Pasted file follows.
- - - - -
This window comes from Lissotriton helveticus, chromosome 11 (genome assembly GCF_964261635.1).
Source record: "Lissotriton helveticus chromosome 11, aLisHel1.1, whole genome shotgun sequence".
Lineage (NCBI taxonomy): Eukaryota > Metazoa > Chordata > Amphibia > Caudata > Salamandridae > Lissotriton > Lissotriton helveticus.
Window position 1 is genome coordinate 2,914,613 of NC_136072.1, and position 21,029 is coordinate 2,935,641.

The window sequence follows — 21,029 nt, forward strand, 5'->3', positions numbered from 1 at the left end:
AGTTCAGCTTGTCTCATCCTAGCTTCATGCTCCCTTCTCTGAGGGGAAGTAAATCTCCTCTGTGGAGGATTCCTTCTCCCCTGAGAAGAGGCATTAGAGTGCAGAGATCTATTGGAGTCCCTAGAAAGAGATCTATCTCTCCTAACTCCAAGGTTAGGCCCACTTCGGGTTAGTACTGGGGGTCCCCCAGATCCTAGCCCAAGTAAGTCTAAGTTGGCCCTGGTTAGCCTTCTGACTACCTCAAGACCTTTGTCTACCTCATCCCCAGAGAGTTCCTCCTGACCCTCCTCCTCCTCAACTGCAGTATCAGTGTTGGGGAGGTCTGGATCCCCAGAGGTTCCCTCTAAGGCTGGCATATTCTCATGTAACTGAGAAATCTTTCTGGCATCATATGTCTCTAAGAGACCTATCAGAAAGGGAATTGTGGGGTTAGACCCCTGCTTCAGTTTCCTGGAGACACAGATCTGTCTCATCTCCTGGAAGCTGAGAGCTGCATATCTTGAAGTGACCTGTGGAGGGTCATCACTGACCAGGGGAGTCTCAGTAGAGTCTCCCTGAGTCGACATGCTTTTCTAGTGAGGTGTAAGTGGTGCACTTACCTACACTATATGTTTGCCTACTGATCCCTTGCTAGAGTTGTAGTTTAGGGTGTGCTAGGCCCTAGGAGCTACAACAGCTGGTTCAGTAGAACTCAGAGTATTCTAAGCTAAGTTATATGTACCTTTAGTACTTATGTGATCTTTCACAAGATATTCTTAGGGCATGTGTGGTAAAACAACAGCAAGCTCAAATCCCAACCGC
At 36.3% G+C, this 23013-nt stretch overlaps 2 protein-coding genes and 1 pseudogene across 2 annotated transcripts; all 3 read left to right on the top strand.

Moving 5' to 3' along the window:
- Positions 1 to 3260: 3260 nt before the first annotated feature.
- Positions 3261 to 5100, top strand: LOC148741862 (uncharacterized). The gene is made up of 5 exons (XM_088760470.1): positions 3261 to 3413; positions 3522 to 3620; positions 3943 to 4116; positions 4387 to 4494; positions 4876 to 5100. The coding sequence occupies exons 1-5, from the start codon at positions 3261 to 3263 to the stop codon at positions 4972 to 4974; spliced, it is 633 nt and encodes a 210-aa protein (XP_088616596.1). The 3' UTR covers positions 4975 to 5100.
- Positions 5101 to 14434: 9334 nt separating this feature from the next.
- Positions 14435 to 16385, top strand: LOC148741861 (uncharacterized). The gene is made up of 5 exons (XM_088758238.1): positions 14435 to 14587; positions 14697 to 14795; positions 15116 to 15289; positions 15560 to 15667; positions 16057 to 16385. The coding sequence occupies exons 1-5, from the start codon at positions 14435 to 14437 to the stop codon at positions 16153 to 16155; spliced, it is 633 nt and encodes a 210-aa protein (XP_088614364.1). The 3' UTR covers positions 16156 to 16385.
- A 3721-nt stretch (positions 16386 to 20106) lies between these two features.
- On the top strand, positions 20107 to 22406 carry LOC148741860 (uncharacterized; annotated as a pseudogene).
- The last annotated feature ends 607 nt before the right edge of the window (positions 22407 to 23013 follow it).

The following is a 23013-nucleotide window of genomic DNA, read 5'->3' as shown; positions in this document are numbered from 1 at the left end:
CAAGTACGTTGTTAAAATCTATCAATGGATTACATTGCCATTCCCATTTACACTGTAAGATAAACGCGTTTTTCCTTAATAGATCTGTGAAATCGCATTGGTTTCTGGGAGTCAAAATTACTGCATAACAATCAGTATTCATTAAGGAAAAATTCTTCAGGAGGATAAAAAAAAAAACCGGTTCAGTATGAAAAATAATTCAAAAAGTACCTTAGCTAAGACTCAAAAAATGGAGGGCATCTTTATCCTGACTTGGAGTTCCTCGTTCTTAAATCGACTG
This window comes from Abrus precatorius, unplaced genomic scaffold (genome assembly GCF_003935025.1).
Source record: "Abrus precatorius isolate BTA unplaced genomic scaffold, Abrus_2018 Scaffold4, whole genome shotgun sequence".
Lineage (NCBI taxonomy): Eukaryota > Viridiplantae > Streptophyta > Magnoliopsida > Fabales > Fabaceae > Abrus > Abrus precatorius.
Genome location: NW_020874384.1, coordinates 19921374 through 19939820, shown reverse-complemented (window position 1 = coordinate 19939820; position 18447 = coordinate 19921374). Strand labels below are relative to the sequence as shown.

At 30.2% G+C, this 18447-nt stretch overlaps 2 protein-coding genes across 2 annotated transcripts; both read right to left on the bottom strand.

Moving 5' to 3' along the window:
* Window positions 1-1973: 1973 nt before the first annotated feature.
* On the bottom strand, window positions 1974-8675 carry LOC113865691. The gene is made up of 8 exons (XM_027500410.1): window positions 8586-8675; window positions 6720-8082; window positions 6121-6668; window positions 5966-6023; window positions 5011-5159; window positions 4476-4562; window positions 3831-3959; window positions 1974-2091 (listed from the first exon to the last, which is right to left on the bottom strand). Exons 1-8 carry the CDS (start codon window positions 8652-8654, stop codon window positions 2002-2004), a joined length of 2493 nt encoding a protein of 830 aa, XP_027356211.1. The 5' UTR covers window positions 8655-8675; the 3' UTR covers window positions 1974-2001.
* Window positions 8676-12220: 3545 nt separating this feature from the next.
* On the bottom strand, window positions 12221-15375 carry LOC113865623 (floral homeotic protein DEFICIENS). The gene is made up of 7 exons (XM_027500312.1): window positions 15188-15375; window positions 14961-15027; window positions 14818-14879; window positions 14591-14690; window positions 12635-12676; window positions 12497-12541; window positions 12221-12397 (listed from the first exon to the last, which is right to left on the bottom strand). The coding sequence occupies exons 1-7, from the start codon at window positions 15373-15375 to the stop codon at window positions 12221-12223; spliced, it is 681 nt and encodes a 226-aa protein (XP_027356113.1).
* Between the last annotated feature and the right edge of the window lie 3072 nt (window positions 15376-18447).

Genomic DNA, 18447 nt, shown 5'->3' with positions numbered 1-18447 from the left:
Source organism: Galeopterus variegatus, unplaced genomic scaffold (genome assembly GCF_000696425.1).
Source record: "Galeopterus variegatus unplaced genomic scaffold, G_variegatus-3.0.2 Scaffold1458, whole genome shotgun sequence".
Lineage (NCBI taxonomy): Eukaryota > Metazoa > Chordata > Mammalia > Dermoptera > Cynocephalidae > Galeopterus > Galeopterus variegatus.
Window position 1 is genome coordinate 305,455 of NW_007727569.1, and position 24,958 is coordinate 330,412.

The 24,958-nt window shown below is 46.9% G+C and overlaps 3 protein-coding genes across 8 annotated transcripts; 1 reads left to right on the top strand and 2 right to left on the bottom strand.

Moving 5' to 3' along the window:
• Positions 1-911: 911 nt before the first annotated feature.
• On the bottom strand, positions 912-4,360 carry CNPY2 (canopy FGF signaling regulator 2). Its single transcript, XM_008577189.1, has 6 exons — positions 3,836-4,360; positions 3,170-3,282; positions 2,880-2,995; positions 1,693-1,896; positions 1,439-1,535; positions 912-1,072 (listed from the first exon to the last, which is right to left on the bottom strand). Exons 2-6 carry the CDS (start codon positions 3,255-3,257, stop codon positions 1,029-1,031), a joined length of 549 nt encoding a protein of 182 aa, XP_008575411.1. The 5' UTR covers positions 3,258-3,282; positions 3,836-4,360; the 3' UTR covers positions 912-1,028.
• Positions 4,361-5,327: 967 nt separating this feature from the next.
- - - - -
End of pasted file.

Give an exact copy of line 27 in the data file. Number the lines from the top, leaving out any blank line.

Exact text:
* On the bottom strand, window positions 12221-15375 carry LOC113865623 (floral homeotic protein DEFICIENS). The gene is made up of 7 exons (XM_027500312.1): window positions 15188-15375; window positions 14961-15027; window positions 14818-14879; window positions 14591-14690; window positions 12635-12676; window positions 12497-12541; window positions 12221-12397 (listed from the first exon to the last, which is right to left on the bottom strand). The coding sequence occupies exons 1-7, from the start codon at window positions 15373-15375 to the stop codon at window positions 12221-12223; spliced, it is 681 nt and encodes a 226-aa protein (XP_027356113.1).